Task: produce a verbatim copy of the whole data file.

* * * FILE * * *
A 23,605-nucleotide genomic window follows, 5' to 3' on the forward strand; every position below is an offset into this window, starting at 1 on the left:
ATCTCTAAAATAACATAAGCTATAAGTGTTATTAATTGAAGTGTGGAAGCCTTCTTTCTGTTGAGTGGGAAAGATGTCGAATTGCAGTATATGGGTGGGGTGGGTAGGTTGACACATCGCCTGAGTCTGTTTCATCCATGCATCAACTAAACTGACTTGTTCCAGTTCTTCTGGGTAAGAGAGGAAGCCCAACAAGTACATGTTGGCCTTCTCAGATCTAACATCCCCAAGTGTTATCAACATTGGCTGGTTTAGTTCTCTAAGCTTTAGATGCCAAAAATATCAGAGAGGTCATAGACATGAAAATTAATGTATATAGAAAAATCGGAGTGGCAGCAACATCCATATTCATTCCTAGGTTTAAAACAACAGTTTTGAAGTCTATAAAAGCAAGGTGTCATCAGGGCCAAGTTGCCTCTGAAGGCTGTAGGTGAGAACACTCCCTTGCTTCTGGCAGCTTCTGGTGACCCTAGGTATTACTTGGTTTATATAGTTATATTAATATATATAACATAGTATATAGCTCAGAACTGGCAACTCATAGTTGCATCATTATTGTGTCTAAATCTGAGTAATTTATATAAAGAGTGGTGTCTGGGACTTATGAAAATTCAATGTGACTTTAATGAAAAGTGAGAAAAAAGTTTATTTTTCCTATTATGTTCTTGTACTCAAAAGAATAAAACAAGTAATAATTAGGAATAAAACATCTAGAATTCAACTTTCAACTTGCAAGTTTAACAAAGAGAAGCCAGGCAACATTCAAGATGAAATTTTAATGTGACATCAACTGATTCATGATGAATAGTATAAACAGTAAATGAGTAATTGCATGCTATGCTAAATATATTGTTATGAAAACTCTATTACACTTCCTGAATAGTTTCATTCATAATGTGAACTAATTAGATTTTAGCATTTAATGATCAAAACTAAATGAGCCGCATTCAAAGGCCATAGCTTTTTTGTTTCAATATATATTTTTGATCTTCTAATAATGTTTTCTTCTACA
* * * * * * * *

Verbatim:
A 23,605-nucleotide genomic window follows, 5' to 3' on the forward strand; every position below is an offset into this window, starting at 1 on the left:
ATCTCTAAAATAACATAAGCTATAAGTGTTATTAATTGAAGTGTGGAAGCCTTCTTTCTGTTGAGTGGGAAAGATGTCGAATTGCAGTATATGGGTGGGGTGGGTAGGTTGACACATCGCCTGAGTCTGTTTCATCCATGCATCAACTAAACTGACTTGTTCCAGTTCTTCTGGGTAAGAGAGGAAGCCCAACAAGTACATGTTGGCCTTCTCAGATCTAACATCCCCAAGTGTTATCAACATTGGCTGGTTTAGTTCTCTAAGCTTTAGATGCCAAAAATATCAGAGAGGTCATAGACATGAAAATTAATGTATATAGAAAAATCGGAGTGGCAGCAACATCCATATTCATTCCTAGGTTTAAAACAACAGTTTTGAAGTCTATAAAAGCAAGGTGTCATCAGGGCCAAGTTGCCTCTGAAGGCTGTAGGTGAGAACACTCCCTTGCTTCTGGCAGCTTCTGGTGACCCTAGGTATTACTTGGTTTATATAGTTATATTAATATATATAACATAGTATATAGCTCAGAACTGGCAACTCATAGTTGCATCATTATTGTGTCTAAATCTGAGTAATTTATATAAAGAGTGGTGTCTGGGACTTATGAAAATTCAATGTGACTTTAATGAAAAGTGAGAAAAAAGTTTATTTTTCCTATTATGTTCTTGTACTCAAAAGAATAAAACAAGTAATAATTAGGAATAAAACATCTAGAATTCAACTTTCAACTTGCAAGTTTAACAAAGAGAAGCCAGGCAACATTCAAGATGAAATTTTAATGTGACATCAACTGATTCATGATGAATAGTATAAACAGTAAATGAGTAATTGCATGCTATGCTAAATATATTGTTATGAAAACTCTATTACACTTCCTGAATAGTTTCATTCATAATGTGAACTAATTAGATTTTAGCATTTAATGATCAAAACTAAATGAGCCGCATTCAAAGGCCATAGCTTTTTTGTTTCAATATATATTTTTGATCTTCTAATAATGTTTTCTTCTACA